Black women are integral to the television industry - whether audiences know it or not.
Black women are quietly but confidently running the show, one television series at a time.
We all know about the prowess and power of Shonda Rhimes, Mara Brock Akil and Ava DuVernay. Rhimes owns Thursday nights on ABC and Akil is enjoying a multi-year deal with Warner Brothers Television along with her husband, Salim Akil. Meanwhile, DuVernay is both an executive producer and co-showrunner on Queen Sugar. The family drama airs on OWN, the basic-cable network Oprah Winfrey co-owns. (She’s also a Queen Sugar executive producer.)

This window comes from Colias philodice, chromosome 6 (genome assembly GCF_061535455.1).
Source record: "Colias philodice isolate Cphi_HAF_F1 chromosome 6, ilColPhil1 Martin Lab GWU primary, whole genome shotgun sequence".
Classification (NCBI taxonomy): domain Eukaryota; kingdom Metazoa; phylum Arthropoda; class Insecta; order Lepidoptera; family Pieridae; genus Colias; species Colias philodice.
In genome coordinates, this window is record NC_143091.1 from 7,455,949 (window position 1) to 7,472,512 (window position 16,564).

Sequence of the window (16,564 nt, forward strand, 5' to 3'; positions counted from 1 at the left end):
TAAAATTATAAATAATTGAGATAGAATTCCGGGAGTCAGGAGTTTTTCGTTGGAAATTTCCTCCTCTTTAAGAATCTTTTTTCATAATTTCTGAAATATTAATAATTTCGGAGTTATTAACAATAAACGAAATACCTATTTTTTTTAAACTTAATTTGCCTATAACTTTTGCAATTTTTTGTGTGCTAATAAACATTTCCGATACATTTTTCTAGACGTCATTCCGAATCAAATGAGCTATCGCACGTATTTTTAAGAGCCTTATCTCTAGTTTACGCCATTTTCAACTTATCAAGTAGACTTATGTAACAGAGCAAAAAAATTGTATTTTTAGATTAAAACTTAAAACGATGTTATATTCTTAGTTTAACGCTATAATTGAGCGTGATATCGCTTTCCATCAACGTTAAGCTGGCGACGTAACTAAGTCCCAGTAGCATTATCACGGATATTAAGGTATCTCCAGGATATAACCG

But one of the most impressive aspects of Black Girl Magic is stealth mode. For instance, of the seven Black women showrunners working in television today – the highest concurrent number in the history of the medium – four are not household names. While most people don’t know who Misha Green, Courtney Kemp, and Erica Shelton Kodish are, they have watched the shows they run: Underground, Powerand Being Mary Jane respectively.
The fourth, Gina Prince-Bythewood, is a showrunner with her husband Reggie Rock Bythewood on Shots Fired. It’s a new Fox drama that premieres in early 2017.
As for Being Mary Jane, after landing the Warner Bros. deal late last year, Akil opted to act as an executive consultant on the hit BET drama.